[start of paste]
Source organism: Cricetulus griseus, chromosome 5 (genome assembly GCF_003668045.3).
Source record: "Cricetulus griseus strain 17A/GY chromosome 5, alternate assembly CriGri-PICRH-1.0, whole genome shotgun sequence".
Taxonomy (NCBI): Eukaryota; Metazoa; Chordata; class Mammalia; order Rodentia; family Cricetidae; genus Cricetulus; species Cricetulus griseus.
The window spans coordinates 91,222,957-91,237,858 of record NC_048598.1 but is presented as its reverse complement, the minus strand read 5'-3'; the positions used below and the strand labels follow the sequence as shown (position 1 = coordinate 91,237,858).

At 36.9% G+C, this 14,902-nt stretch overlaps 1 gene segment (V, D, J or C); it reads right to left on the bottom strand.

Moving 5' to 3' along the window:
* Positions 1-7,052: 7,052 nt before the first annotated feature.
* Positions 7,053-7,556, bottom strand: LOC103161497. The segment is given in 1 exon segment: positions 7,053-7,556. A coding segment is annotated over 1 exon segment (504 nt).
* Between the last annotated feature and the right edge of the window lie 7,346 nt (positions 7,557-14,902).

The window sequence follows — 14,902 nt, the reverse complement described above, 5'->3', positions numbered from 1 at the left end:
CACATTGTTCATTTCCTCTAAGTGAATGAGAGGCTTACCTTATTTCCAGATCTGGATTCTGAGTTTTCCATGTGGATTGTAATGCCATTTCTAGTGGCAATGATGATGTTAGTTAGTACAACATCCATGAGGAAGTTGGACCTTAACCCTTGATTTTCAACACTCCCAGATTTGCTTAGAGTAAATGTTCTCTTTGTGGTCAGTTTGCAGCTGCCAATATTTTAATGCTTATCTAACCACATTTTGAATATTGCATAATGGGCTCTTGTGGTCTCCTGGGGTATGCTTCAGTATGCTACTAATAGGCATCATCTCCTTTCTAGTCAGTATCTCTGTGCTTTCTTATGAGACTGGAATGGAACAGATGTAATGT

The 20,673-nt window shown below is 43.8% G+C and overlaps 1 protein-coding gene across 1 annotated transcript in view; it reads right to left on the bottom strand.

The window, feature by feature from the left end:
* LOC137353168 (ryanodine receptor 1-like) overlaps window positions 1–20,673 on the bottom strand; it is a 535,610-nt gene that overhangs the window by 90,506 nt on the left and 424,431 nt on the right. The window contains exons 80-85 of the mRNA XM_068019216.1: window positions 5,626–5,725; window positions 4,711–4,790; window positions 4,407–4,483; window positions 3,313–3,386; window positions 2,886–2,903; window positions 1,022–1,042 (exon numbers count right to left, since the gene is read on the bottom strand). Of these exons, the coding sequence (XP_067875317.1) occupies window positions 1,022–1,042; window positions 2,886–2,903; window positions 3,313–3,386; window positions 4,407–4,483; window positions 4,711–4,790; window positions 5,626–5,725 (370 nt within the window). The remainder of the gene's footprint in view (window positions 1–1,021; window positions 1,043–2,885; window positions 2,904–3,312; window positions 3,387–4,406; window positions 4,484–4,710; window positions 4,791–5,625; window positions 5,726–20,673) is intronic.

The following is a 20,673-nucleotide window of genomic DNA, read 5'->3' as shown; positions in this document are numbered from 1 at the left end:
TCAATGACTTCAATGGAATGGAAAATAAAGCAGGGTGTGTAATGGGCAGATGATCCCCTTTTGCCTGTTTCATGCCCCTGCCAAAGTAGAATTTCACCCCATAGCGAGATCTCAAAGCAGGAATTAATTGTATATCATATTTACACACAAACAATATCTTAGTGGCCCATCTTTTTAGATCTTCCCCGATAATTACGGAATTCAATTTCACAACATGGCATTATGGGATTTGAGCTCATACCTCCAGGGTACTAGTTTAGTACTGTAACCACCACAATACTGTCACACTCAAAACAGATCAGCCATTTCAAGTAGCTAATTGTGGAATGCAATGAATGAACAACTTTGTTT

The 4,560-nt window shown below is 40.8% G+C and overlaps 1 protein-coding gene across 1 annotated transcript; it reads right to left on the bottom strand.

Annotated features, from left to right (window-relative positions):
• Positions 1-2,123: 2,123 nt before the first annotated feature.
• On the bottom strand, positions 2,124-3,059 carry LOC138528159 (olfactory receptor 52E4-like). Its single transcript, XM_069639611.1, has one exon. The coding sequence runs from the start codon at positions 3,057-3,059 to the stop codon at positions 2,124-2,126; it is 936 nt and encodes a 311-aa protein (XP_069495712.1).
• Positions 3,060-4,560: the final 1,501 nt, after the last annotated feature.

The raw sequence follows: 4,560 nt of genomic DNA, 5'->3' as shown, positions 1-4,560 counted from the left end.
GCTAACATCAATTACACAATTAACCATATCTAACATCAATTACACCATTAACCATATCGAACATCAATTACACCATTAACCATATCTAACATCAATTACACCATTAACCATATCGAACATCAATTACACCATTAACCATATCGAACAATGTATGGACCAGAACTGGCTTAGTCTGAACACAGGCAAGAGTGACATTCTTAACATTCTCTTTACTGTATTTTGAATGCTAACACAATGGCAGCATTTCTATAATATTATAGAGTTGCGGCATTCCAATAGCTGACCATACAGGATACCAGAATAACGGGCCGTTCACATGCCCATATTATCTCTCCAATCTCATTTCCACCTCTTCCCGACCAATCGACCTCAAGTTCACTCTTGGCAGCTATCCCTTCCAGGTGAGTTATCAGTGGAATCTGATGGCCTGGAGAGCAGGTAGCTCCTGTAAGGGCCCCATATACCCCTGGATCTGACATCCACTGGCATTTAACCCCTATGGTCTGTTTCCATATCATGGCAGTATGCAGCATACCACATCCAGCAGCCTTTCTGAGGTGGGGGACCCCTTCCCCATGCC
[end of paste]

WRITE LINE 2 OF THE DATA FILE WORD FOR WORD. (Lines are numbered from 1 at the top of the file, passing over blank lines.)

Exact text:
Source record: "Cricetulus griseus strain 17A/GY chromosome 5, alternate assembly CriGri-PICRH-1.0, whole genome shotgun sequence".